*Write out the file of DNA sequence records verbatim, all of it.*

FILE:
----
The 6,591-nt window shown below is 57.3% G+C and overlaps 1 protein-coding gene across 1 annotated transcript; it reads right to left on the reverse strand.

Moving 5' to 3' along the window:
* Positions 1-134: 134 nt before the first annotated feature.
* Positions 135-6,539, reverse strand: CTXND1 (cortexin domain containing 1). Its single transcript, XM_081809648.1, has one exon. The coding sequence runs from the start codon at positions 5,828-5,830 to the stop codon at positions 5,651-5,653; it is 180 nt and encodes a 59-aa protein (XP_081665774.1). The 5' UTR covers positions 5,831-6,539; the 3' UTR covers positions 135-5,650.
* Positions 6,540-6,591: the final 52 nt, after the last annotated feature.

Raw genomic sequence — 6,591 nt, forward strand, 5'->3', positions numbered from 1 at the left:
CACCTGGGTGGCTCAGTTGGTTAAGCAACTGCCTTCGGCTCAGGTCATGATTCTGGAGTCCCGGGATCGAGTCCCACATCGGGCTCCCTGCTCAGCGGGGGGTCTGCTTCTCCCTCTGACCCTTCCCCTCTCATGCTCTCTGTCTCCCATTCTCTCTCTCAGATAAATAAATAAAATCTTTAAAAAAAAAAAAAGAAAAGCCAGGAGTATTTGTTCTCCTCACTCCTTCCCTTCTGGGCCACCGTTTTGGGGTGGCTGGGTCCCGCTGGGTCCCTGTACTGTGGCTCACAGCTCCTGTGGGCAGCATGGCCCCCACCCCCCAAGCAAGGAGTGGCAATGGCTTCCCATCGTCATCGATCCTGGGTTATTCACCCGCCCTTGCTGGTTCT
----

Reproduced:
The 6,591-nt window shown below is 57.3% G+C and overlaps 1 protein-coding gene across 1 annotated transcript; it reads right to left on the reverse strand.

Moving 5' to 3' along the window:
* Positions 1-134: 134 nt before the first annotated feature.
* Positions 135-6,539, reverse strand: CTXND1 (cortexin domain containing 1). Its single transcript, XM_081809648.1, has one exon. The coding sequence runs from the start codon at positions 5,828-5,830 to the stop codon at positions 5,651-5,653; it is 180 nt and encodes a 59-aa protein (XP_081665774.1). The 5' UTR covers positions 5,831-6,539; the 3' UTR covers positions 135-5,650.
* Positions 6,540-6,591: the final 52 nt, after the last annotated feature.

Raw genomic sequence — 6,591 nt, forward strand, 5'->3', positions numbered from 1 at the left:
CACCTGGGTGGCTCAGTTGGTTAAGCAACTGCCTTCGGCTCAGGTCATGATTCTGGAGTCCCGGGATCGAGTCCCACATCGGGCTCCCTGCTCAGCGGGGGGTCTGCTTCTCCCTCTGACCCTTCCCCTCTCATGCTCTCTGTCTCCCATTCTCTCTCTCAGATAAATAAATAAAATCTTTAAAAAAAAAAAAAGAAAAGCCAGGAGTATTTGTTCTCCTCACTCCTTCCCTTCTGGGCCACCGTTTTGGGGTGGCTGGGTCCCGCTGGGTCCCTGTACTGTGGCTCACAGCTCCTGTGGGCAGCATGGCCCCCACCCCCCAAGCAAGGAGTGGCAATGGCTTCCCATCGTCATCGATCCTGGGTTATTCACCCGCCCTTGCTGGTTCT